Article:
One of the most memorable experimental films of recent decades, Elisabeth Subrin’s Shulie (1997), was also one of the most elusive; a scene-by-scene remake of a once-forgotten 16mm documentary made in 1967. The original followed a Chicago art student, Shulamith Firestone, who would soon move to New York and develop her ideas about radical feminism into an imaginative, incendiary manifesto before fading again into obscurity. Presenting Subrin’s faux-documentary alongside recent digital stills, ‘Shulie: Film and Stills by Elisabeth Subrin’ also summoned another vanished time of hope and disillusionment, the 1990s, with its Riot Grrrls and bad-girl artists. Shulie is a portrait of one young woman, but it ripples with ghosts and reflections.
Firestone’s brief time as a feminist activist was feverishly productive. Between 1967 and 1969 she organized the New York Radical Women, the Redstockings and the New York Radical Feminists. She was only 25 when her book, The Dialectic of Sex: The Case for Feminist Revolution, was published in 1970. Beginning ‘Sex class is so deep as to be invisible,’ it argued that women would not be free until they were liberated from bearing children, and proposed accomplishing that through new technologies including cybernetics. Unsurprisingly, it attracted ire from both conservatives and feminists. It also became a bestseller, but Firestone had withdrawn from view, only to reappear when Semiotext(e) published Airless Spaces (1998), her collection of grimly deadpan vignettes involving mental illness, inspired by the ‘airless space’ she found herself in after she wrote her manifesto.
Firestone was an intense, dissatisfied student at the School of the Art Institute of Chicago. Four male grad students had been assigned to make a series of films on the so-called Now Generation (a label that in Shulie seems painfully inane), and Firestone became one of their subjects. They trailed her as she engaged in typical art student activities: photographing gritty urban scenes, working at a tedious job in the post office, painting from a model, watching Andy Warhol’s Chelsea Girls (1966). They also shot her answering questions posed by an off-screen interviewer (in the original the interviewer is male; in the remake Subrin asks the questions, as if she were able to project her own uncertainties into the past).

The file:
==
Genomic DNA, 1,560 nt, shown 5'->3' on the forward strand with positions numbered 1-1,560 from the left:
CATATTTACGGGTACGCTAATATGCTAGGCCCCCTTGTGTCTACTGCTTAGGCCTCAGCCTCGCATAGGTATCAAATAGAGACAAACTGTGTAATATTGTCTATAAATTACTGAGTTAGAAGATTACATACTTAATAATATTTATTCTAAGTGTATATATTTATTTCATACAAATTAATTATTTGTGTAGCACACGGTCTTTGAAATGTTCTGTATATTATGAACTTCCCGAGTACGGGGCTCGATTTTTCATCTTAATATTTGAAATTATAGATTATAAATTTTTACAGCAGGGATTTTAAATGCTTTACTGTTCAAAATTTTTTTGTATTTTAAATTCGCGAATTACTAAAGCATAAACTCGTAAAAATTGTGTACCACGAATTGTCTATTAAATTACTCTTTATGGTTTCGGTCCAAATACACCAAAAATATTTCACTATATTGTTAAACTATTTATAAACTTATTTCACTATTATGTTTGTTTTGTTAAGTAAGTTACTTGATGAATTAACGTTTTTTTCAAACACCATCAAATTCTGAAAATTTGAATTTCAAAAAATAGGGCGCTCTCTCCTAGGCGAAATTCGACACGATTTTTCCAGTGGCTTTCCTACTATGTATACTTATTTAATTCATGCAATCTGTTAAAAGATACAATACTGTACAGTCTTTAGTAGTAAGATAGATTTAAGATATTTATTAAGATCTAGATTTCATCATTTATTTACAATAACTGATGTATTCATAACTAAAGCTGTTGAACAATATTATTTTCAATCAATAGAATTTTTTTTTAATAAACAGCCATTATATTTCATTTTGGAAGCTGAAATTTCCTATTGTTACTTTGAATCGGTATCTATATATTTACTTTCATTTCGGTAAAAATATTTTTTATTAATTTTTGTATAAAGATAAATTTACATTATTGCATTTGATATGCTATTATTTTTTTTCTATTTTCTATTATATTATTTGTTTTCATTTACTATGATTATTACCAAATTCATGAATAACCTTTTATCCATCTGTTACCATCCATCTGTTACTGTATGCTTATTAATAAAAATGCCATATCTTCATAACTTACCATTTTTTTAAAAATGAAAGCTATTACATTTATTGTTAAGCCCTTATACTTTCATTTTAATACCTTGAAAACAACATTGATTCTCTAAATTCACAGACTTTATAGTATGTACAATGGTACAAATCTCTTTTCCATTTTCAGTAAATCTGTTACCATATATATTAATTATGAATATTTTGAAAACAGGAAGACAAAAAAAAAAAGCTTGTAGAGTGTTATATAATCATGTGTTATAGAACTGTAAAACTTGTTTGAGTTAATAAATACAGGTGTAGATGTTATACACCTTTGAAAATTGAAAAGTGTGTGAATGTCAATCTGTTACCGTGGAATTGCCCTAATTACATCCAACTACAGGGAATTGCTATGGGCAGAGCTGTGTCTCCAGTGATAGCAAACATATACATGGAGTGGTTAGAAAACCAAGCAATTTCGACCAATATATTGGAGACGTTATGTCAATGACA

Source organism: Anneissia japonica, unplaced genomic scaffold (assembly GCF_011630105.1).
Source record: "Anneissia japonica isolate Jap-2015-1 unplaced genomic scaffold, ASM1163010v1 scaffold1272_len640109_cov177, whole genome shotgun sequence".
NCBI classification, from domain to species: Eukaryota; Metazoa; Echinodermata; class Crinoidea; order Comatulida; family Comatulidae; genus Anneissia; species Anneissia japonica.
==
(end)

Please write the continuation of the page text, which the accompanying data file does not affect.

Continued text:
In Shulie we see the actress (Kim Soss), wearing a heavy dark wig that undermines the film’s vérité style. With her intent gaze and unhappy smile, Soss is a compelling facsimile of the young Firestone. We see her remarking that she is determined to create art to escape what she anxiously envisions as ‘having a meaningless life.’ We also see her attempting to explain and defend her work to a panel of condescending male professors. She mentions her concerns about the demands of raising children in the interviews, but Firestone never said, at least on screen, that she was already involved with feminist activities. She later requested that the film not be distributed.
Subrin filmed Shulie, which is full of haunting doublings, in many of the original Chicago locations. It powerfully captures a transitional period in Firestone’s life while dropping hints of its counterfeit nature, such as a Starbucks cup, a sign alluding to sexual harassment or mid-1990s protestors that stand in for supposed members of the Now Generation, from which Firestone felt a certain impatient detachment.
Four digital frame enlargements highlighted Shulie’s unsettling, mediated tension between past and present, evident from visible grain and scan lines (Shulie was shot on Super-8 and transferred to 16mm and video). In the most arresting image, Shulie Looking Back (2010), Soss strides forward on a train platform, glancing over her shoulder at something unseen, perhaps an oncoming train. Her pigtails, trench coat, tote and Oxfords seem even more strangely contemporary now than they did in 1997 – the Riot Grrrl heyday may have passed, but nostalgia for ‘60s culture has deepened. In channeling Firestone, did Soss see a past that was not so different from her present? Shulie is a tribute as well as a reminder of feminism’s disappointments. Paraphrasing The Dialectic of Sex’s dedication to Simone de Beauvoir, it concludes: ‘For Shulamith Firestone, who has endured.’